Who Will End Youth Homelessness?

A homeless man sits bundled up against a wall.

Garry Knight / Flickr

This piece was first published with Atlas Corps and reprinted with their permission.

Is life tough? Ask young people who are experiencing homelessness. On the first day of spring, despite heavy snow, I left for work at 5 a.m. to supervise our delivery crew unloading the latest edition of Street Sense. A few blocks away from the office, I saw a young man on the street, probably 14 years old, asking for money for breakfast.

He is not alone in his circumstances. A 2017 study shows that there are 4.2 million adolescents and young adults in the U.S who are experiencing homelessness. Why are these young souls experiencing homelessness and on the streets? There are countless reasons.

Let’s start with the commercialization of real estate, which happened decades ago. Rent is so high today that the majority of Americans, 78 percent as of 2017, live paycheck-to-paycheck and cannot handle small emergencies. Speaking for myself, more than 50 percent of my income directly goes to my landlord, which is ridiculous.

These high rents have made many parents incapable of taking care of their children because they themselves are experiencing homelessness. Domestic violence, lack of parents’ economic stability, single parenthood, individualistic culture, sexual harassment and abuse, lack of proper care in foster homes and aging out of foster homes have all also contributed to youth homelessness.

Homeless youth often face mental trauma, sexual abuse and sex trafficking, lack of mental health care, difficulty completing their education, self-harm, suicidal thoughts, untreated physical health issues and lack of safety. They are more vulnerable to a vast majority of problems that can ruin their lives. Approximately 5,000 youth die every year while experiencing homeless, according to the U.S. Health Resources and Services Administration.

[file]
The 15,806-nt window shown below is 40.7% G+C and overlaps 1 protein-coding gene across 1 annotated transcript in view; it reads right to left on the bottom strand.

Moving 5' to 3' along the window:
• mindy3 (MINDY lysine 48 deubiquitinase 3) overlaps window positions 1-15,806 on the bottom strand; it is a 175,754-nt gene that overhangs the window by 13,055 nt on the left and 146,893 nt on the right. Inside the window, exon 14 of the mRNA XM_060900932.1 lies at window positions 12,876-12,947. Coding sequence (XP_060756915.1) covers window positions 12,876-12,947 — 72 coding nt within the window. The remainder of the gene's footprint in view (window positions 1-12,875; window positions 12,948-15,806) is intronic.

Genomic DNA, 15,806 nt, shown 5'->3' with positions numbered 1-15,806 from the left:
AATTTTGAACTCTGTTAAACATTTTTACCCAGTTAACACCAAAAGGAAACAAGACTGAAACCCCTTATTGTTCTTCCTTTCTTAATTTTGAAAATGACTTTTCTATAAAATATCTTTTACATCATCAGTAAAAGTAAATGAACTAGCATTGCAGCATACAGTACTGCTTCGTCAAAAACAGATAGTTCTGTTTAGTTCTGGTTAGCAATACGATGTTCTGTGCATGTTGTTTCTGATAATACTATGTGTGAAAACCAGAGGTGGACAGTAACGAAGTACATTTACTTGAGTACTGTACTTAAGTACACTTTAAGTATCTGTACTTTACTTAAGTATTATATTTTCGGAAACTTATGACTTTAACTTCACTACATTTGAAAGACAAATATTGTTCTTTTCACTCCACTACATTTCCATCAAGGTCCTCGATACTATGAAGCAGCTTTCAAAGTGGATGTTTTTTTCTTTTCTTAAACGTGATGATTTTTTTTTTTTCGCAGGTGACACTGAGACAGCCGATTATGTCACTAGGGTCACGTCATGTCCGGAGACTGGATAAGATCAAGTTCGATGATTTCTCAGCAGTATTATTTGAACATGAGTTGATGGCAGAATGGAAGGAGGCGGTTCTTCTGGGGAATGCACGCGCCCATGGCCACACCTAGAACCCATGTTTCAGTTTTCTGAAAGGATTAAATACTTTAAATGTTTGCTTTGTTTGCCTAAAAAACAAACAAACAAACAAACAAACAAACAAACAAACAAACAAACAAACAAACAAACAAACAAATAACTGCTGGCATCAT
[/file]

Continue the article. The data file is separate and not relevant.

In a society where everyone is so worried about their education, health, lifestyle, professional grooming and career, 4.2 million members of the next generation are totally deprived of education, health, professional grooming and careers. This is a foundation that perpetuates inequality.

If these 4.2 million youth are provided with reasonable housing and opportunities for educational and professional development, they will contribute a lot to the betterment of the country. This is the time for government, nonprofits and civil society to further their efforts to minimize youth homelessness. The question is, who is going to start this serious effort?

Ilyas Muhammad is Street Sense Media’s vendor manager.

Issues |Family|Youth

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We believe ending homelessness begins with listening to the stories of those who have experienced it.